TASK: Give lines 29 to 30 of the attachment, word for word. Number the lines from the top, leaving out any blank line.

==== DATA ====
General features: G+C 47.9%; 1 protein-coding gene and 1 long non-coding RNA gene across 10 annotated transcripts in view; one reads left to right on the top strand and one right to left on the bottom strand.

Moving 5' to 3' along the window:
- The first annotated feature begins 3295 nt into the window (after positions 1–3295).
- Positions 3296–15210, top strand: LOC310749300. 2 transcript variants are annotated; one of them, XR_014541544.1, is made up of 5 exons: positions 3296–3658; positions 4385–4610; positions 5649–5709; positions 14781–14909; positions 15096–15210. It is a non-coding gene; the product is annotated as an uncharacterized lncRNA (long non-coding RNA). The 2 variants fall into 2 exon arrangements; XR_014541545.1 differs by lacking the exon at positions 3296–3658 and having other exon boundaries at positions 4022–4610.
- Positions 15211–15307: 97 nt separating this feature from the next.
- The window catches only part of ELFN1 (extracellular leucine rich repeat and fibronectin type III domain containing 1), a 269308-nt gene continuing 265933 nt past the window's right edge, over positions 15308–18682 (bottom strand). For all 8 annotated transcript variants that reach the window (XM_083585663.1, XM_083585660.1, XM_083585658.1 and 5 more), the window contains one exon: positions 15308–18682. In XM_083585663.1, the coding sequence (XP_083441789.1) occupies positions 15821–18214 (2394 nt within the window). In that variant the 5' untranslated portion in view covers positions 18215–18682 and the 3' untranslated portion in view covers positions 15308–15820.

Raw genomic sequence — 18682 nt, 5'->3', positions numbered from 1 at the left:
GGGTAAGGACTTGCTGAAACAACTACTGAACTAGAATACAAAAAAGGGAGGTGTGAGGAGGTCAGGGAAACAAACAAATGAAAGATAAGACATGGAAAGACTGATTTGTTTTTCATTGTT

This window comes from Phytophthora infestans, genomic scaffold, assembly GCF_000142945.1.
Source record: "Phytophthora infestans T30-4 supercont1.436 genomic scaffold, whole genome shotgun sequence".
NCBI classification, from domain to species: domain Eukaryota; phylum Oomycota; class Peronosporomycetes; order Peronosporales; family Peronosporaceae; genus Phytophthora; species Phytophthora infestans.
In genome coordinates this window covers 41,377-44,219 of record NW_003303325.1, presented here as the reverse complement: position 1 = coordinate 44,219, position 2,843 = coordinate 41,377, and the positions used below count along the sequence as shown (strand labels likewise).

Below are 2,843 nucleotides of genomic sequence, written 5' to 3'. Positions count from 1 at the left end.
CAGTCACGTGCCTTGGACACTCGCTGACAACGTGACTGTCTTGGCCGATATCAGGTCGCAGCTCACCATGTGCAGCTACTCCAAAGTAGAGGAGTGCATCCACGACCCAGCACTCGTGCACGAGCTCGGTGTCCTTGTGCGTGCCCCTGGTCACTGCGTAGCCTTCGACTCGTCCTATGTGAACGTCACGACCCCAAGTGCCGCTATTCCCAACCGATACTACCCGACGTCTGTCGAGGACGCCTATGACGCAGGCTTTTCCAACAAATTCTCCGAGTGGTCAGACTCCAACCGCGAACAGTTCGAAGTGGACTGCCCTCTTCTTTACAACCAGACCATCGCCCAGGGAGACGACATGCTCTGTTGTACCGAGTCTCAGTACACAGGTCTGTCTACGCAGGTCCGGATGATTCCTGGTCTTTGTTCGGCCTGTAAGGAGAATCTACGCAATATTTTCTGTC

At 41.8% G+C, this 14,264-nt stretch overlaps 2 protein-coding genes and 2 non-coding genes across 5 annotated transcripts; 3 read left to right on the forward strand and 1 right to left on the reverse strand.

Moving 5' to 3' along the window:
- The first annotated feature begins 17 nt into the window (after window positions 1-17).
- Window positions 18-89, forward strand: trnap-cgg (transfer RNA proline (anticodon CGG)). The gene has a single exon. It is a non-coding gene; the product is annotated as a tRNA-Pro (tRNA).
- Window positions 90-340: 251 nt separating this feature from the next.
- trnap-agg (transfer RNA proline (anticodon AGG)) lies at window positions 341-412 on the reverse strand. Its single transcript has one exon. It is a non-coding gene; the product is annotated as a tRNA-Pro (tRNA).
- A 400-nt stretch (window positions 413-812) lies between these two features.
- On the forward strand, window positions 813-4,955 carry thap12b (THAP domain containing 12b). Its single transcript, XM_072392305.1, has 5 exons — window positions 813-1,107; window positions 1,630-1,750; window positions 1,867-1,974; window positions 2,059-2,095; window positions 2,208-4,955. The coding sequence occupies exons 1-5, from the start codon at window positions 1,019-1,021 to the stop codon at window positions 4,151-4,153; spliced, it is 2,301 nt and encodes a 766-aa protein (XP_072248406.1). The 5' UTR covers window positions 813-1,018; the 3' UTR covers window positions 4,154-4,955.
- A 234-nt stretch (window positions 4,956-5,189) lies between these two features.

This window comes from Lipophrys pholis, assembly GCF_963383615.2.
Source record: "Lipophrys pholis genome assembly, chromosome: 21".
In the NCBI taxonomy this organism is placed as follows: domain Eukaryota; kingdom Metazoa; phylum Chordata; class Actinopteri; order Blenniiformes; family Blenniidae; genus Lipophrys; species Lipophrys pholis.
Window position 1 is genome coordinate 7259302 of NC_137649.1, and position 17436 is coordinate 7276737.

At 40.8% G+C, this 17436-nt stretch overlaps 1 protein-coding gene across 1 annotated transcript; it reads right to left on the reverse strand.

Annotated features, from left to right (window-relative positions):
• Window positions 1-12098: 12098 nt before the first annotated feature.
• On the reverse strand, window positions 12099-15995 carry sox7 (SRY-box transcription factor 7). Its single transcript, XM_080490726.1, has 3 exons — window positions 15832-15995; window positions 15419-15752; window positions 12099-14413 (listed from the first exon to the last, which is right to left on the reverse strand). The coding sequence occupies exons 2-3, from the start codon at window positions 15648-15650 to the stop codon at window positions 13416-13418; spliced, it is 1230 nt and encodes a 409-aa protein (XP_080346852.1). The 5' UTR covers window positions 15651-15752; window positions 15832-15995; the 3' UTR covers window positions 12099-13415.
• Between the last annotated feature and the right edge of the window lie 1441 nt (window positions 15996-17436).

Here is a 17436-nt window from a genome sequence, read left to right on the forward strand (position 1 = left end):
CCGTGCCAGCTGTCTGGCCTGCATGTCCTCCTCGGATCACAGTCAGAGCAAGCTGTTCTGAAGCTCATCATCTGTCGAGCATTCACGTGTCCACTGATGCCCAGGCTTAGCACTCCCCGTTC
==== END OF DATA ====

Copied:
Annotated features, from left to right (window-relative positions):
• Window positions 1-12098: 12098 nt before the first annotated feature.